# Isosceles triangle inscribed in an ellipse.

Find the maximum area of an isosceles triangle, which is inscribed inside an ellipse $\dfrac {x^2} {a^2} + \dfrac {y^2} {b^2} = 1$ with its (unique) vertex lying at one of the ends of the major axis of the ellipse.

The three vertices of the triangle would be $(a,0), (x,y), (x, -y)$.

The area of the triangle by Heron's formula is $$A^2 = (x-a)^2y^2 = (x-a)^2b^2\left( 1- \dfrac{x^2}{a^2}\right) \tag{1}.$$

Hence $$\dfrac{dA}{dx} = 0 \implies (x-a)^2 \left( x + \dfrac{a}2\right) = 0.$$

We have minimum at $x = a$ and maximum at $x = -\frac{a}{2}$.

Substituting back in $(1)$ and taking square roots on both the sides gives $$A = \dfrac{\sqrt{3}ab}{4}$$.

The given answer is $3A$.

What mistake I made ? Is it possible to find the answer to this question if the triangle was scalene ?

• How do you know the vertex on the major axis lies on the line of symmetry of the triangle? – Shuri2060 Aug 11 '17 at 20:42
• @Shuri2060 Otherwise the triangle won't be isosceles. – user8277998 Aug 11 '17 at 20:46
• Isosceles triangles can be inscribed without that condition. Take the triangle $(a,0),(-a,0),(0,b)$, for example. – Shuri2060 Aug 11 '17 at 20:48
• @123 If that is the case, then you (or the original problem) perhaps need to make it clear which vertex of the isosceles triangle is referred to. A triangle has three vertices. The example above has a vertex at one of those points. – Shuri2060 Aug 11 '17 at 20:53
• The problem states the triangle's [unique] "vertex" lies at $(a,0)$, so all is clear. – David G. Stork Aug 11 '17 at 20:59

Everything is correct until you use the value of $x$ to calculate the area. You should have $$A^2=(-\frac{3a}{2})^2b^2(1-\frac 14)$$ which will give you the correct answer $$A=\frac{3\sqrt{3}}{4}ab$$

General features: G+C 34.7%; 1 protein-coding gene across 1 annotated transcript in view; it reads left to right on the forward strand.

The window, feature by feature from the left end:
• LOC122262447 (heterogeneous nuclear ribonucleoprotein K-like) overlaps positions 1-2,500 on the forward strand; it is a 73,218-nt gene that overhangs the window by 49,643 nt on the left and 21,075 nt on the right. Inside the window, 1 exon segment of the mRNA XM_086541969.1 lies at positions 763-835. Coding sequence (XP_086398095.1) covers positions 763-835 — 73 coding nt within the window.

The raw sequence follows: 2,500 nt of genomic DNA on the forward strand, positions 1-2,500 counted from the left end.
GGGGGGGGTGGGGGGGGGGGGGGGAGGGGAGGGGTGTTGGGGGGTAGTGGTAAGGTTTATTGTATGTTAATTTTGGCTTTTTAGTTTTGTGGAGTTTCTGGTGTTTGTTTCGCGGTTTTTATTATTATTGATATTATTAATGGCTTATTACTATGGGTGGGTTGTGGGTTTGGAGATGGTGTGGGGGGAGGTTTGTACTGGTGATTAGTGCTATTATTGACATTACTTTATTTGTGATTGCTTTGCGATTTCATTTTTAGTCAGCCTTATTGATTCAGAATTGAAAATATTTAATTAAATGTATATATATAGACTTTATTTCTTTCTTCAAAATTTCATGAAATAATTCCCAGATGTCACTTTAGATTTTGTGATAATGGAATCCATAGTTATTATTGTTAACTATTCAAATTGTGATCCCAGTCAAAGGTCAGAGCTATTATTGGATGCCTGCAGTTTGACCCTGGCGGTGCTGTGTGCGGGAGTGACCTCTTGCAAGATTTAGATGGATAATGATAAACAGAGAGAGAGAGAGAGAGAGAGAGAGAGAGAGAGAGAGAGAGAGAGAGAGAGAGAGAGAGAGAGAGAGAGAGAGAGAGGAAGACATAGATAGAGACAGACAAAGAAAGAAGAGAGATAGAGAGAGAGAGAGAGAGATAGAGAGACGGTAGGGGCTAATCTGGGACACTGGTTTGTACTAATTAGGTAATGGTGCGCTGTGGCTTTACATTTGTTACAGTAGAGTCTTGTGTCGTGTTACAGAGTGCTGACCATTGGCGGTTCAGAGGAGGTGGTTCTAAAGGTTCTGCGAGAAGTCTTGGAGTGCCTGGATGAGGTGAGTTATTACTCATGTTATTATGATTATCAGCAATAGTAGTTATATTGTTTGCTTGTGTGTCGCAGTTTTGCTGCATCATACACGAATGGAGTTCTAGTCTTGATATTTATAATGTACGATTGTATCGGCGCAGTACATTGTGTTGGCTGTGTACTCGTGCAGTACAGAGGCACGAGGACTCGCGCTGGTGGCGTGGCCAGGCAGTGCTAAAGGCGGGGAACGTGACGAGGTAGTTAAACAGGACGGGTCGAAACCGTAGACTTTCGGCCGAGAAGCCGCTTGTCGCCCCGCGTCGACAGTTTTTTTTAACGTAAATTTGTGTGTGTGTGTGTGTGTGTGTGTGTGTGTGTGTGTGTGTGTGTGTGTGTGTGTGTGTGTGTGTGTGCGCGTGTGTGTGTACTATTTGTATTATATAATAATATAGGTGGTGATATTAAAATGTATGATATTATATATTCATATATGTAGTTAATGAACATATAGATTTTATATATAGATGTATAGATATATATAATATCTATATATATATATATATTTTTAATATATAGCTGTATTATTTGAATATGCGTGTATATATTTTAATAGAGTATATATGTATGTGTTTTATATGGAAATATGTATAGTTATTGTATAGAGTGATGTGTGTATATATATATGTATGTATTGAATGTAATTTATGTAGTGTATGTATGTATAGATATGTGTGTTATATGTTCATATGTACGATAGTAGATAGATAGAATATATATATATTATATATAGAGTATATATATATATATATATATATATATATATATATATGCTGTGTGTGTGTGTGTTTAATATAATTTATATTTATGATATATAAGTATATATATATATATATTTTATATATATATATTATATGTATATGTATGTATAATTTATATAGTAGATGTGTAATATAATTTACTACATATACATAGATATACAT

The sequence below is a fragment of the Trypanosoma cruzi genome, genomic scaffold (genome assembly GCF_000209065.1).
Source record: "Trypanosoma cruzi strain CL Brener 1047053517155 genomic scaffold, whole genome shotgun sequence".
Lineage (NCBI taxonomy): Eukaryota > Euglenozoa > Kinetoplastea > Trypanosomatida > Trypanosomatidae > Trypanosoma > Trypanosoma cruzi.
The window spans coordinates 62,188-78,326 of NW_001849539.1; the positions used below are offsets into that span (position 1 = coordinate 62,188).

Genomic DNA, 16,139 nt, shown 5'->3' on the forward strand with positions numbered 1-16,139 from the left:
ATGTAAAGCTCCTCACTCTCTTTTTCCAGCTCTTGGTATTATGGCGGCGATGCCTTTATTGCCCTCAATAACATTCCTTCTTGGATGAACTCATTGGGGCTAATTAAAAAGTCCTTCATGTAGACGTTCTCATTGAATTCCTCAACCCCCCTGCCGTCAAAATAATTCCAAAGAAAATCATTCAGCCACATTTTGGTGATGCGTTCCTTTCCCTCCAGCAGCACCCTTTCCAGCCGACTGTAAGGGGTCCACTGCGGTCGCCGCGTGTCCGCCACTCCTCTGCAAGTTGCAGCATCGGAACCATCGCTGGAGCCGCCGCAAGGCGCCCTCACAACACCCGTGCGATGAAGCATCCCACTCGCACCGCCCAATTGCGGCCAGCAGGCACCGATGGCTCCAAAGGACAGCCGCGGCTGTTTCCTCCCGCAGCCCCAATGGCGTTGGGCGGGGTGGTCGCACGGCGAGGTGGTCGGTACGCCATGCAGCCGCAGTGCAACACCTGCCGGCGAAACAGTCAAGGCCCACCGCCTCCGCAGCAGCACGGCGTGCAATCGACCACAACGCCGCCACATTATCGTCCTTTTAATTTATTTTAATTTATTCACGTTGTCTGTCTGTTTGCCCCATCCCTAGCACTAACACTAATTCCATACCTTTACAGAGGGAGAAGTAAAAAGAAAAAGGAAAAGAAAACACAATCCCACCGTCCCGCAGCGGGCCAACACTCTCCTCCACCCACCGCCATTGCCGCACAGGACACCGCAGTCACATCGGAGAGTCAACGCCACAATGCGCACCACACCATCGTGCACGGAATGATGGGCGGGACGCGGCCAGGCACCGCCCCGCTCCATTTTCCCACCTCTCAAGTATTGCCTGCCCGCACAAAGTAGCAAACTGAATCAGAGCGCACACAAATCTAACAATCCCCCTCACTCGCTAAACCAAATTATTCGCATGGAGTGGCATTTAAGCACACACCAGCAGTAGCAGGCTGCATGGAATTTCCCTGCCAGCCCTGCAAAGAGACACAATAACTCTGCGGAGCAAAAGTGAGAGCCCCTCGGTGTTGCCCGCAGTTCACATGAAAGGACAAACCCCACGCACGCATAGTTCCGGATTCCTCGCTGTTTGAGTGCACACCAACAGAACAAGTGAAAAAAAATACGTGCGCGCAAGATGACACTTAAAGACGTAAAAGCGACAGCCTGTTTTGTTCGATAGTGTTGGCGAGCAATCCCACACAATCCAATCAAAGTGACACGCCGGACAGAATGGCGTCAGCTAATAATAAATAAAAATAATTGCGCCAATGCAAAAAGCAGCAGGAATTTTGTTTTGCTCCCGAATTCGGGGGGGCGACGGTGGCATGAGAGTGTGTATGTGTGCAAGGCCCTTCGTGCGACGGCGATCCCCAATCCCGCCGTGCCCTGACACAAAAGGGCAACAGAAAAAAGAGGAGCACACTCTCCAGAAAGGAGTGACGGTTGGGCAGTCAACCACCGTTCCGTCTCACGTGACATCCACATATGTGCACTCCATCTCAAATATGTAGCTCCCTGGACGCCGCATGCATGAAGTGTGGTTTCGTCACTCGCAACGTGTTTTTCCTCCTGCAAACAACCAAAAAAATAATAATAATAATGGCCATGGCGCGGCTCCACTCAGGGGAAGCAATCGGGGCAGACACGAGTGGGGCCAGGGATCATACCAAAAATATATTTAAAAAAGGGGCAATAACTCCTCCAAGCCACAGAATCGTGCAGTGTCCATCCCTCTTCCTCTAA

• Oh, I realise my mistake, I took $x = a/2$ thinking that length can't be negative. I was so wrong ... . – user8277998 Aug 11 '17 at 20:47

By AM-GM $$S_{\Delta}=(a-x)y=(a-x)b\sqrt{1-\frac{x^2}{a^2}}=ab\left(1-\frac{x}{a}\right)\sqrt{1-\frac{x^2}{a^2}}=$$ $$=\frac{ab}{\sqrt3}\cdot\sqrt{\left(1-\frac{x}{a}\right)^3\left(3+\frac{3x}{a}\right)}\leq\frac{ab}{\sqrt3}\cdot\sqrt{\left(\frac{3\left(1-\frac{x}{a}\right)+3+\frac{3x}{a}}{4}\right)^4}=\frac{3\sqrt3ab}{4}.$$ The equality occurs for $1-\frac{x}{a}=3+\frac{3x}{a}$, which says that the equality indeed occurs,

which says that $\frac{3\sqrt3ab}{4}$ is a maximal value.

Done!

• Really cool method but I feel like this would be impossible to do without knowing the answer in the first place. – user8277998 Aug 12 '17 at 6:45
• @123 I don't agree with you! We need just to delete $\frac{x}{a}$ inside the root and we made it by AM-GM. By the way, I did not know the answer before. – Michael Rozenberg Aug 12 '17 at 6:49

The given answer is correct. Your mistake is in the formula for the area, which should be $A/2 = 1/2\ {\rm base} \times {\rm height}$ for each half half triangle or

$A = (a-x) b \sqrt{1 - x^2/a^2}$

for the full triangle.

The derivative is then:

$${d A \over d x} = -\frac{b (a+2 x) \sqrt{1-\frac{x^2}{a^2}}}{a+x} .$$

Set it to $0$ to find $x = -a/2$.

Then compute the area:

$$A = {3 \sqrt{3} \over 4} a b$$

We perform an orthogonal projection to map the ellipse to the unit circle.

Let the maximal area of our isosceles triangle be $$\mathcal{A}$$ which we wish to find, and let $$\triangle ABC$$ be the isosceles triangle with maximal area inscribed in our unit circle. Since orthogonal projections preserve area ratios, $$\triangle ABC$$ is the projection of the triangle with area $$\mathcal{A}$$. Note that since we wish to maximise the area, $$\triangle ABC$$ is simply an equilateral triangle with area $$\frac{3\sqrt{3}}{4}$$. Hence, by preservation of area ratios,

\begin{align*} \frac{\mathcal{A}}{\text{ Area of ellipse}} &=\frac{[ABC]}{\text{ Area of circle}} \\ \implies \mathcal{A} &=\frac{3\sqrt{3}}{4\pi}\cdot \pi ab \\ &= \frac{3ab\sqrt{3}}{4} \end{align*}which is our answer.